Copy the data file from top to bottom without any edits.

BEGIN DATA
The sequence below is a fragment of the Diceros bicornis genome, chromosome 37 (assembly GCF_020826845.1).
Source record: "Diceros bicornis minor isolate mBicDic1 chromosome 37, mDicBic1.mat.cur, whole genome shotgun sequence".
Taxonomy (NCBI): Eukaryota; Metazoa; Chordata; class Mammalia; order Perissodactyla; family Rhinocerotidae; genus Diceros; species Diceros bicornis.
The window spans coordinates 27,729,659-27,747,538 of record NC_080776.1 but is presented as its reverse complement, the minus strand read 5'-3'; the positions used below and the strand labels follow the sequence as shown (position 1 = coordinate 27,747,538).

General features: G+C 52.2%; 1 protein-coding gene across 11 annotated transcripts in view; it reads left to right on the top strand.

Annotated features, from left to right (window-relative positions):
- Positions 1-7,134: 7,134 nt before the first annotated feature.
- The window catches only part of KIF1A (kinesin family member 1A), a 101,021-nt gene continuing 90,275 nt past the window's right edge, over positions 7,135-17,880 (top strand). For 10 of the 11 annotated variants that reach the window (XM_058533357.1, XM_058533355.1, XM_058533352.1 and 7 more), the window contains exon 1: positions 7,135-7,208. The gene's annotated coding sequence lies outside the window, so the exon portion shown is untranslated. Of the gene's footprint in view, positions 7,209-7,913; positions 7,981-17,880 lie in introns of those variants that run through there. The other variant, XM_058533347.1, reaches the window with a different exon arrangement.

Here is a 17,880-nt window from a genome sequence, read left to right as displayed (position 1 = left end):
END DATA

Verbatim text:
The sequence below is a fragment of the Diceros bicornis genome, chromosome 37 (assembly GCF_020826845.1).
Source record: "Diceros bicornis minor isolate mBicDic1 chromosome 37, mDicBic1.mat.cur, whole genome shotgun sequence".
Taxonomy (NCBI): Eukaryota; Metazoa; Chordata; class Mammalia; order Perissodactyla; family Rhinocerotidae; genus Diceros; species Diceros bicornis.
The window spans coordinates 27,729,659-27,747,538 of record NC_080776.1 but is presented as its reverse complement, the minus strand read 5'-3'; the positions used below and the strand labels follow the sequence as shown (position 1 = coordinate 27,747,538).

General features: G+C 52.2%; 1 protein-coding gene across 11 annotated transcripts in view; it reads left to right on the top strand.

Annotated features, from left to right (window-relative positions):
- Positions 1-7,134: 7,134 nt before the first annotated feature.
- The window catches only part of KIF1A (kinesin family member 1A), a 101,021-nt gene continuing 90,275 nt past the window's right edge, over positions 7,135-17,880 (top strand). For 10 of the 11 annotated variants that reach the window (XM_058533357.1, XM_058533355.1, XM_058533352.1 and 7 more), the window contains exon 1: positions 7,135-7,208. The gene's annotated coding sequence lies outside the window, so the exon portion shown is untranslated. Of the gene's footprint in view, positions 7,209-7,913; positions 7,981-17,880 lie in introns of those variants that run through there. The other variant, XM_058533347.1, reaches the window with a different exon arrangement.

Here is a 17,880-nt window from a genome sequence, read left to right as displayed (position 1 = left end):